• Delivered Shares: One feature many of our members enjoy is that their CSA box simply shows up on their doorstep.  We deliver every Friday directly to home or businesses in Pelican Rapids, Detroit Lakes, Vergas, Cormorant, and many lakes in between.  We have limited shares delivered to a dropsite in Fergus Falls on Tuesdays.  
  • On-farm Experiences: The fall harvest party may be reason enough to join.  We also invite members to pick peas, beans, tomatoes, and a jack-o-lantern.  
We offer two kinds of CSA shares: a full/family share where you receive a 3/4 bushel box of what's in season every week for 16 weeks and an every-other-week share (8 deliveries over 16 weeks).  We also expect to do fall storage shares and some winter shares with details forthcoming. 

Full share (3/4 bushel box each week for 16 weeks):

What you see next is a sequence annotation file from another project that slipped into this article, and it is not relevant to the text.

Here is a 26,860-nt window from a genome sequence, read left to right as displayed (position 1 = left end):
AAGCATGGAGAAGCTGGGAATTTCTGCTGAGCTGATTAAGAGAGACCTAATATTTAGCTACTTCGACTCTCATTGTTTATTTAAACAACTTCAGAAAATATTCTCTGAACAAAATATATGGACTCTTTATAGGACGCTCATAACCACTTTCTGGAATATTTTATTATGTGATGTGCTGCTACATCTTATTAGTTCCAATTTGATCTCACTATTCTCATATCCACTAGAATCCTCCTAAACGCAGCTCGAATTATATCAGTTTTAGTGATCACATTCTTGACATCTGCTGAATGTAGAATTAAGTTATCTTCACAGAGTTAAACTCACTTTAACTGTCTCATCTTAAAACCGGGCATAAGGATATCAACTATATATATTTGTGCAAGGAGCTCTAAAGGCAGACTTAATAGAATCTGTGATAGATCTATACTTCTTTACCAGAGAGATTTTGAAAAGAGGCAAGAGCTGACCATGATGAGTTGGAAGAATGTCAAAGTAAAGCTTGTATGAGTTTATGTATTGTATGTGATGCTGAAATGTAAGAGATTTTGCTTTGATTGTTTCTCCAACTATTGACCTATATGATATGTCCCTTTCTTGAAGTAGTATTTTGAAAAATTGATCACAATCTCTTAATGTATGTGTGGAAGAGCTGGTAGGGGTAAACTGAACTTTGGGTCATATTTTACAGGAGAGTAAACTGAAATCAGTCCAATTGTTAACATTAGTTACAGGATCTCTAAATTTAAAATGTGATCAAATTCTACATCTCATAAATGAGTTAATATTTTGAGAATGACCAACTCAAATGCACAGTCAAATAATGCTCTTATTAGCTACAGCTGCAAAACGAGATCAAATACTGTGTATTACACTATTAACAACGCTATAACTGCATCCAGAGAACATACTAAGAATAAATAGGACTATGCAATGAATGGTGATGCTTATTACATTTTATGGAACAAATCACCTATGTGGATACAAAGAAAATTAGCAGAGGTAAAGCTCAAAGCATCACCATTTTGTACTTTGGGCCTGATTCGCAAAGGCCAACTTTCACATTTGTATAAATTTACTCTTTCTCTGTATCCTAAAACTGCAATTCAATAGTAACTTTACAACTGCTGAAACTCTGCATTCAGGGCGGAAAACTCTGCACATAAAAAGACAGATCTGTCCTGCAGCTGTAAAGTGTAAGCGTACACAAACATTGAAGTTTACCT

• Pick up at farm - $435 (receive 2014 price if sign up by March 15)
  • Delivered - $485 (receive 2014 price if sign up by March 15)
Every-other-week share (3/4 bushel box every other week): 
  • Pick up at farm - $235 (receive 2014 price if sign up by March 15)
  • Delivered - $265 (receive 2014 price if sign up by March 15)
*You will receive a 20% discount if using SNAP benefits to have your assistance go further.  

Sign up: Fill out this order form.  To confirm that you are in our delivery area or whether we have shares still available (especially if you're reading this in May or later), please contact Ryan or Maree at 218-342-2619 or  

Saturday, January 03, 2015

Happy New Years from Lida Farm

I hope 2015 finds you and your family in good health and spirits.  At Lida Farm, we're both tired from 2014 and expectant for the year to come.